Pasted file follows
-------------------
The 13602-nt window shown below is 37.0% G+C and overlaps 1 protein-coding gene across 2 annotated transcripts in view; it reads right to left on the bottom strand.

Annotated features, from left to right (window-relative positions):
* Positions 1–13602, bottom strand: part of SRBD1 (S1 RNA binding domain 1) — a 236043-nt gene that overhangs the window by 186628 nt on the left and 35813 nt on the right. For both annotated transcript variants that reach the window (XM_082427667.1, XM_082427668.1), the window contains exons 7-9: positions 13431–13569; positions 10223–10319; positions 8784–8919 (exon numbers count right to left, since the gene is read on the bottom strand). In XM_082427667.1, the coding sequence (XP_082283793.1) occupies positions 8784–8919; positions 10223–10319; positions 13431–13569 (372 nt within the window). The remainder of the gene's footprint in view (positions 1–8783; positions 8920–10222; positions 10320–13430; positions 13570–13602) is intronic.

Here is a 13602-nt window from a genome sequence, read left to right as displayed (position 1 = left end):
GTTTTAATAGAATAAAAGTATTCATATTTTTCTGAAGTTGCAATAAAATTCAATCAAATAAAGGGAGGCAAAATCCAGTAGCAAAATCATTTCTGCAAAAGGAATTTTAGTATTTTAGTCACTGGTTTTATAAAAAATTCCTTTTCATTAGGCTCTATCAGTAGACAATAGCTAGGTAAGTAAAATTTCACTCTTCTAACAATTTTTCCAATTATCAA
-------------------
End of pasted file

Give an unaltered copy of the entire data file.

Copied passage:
The 13602-nt window shown below is 37.0% G+C and overlaps 1 protein-coding gene across 2 annotated transcripts in view; it reads right to left on the bottom strand.

Annotated features, from left to right (window-relative positions):
* Positions 1–13602, bottom strand: part of SRBD1 (S1 RNA binding domain 1) — a 236043-nt gene that overhangs the window by 186628 nt on the left and 35813 nt on the right. For both annotated transcript variants that reach the window (XM_082427667.1, XM_082427668.1), the window contains exons 7-9: positions 13431–13569; positions 10223–10319; positions 8784–8919 (exon numbers count right to left, since the gene is read on the bottom strand). In XM_082427667.1, the coding sequence (XP_082283793.1) occupies positions 8784–8919; positions 10223–10319; positions 13431–13569 (372 nt within the window). The remainder of the gene's footprint in view (positions 1–8783; positions 8920–10222; positions 10320–13430; positions 13570–13602) is intronic.

Here is a 13602-nt window from a genome sequence, read left to right as displayed (position 1 = left end):
GTTTTAATAGAATAAAAGTATTCATATTTTTCTGAAGTTGCAATAAAATTCAATCAAATAAAGGGAGGCAAAATCCAGTAGCAAAATCATTTCTGCAAAAGGAATTTTAGTATTTTAGTCACTGGTTTTATAAAAAATTCCTTTTCATTAGGCTCTATCAGTAGACAATAGCTAGGTAAGTAAAATTTCACTCTTCTAACAATTTTTCCAATTATCAA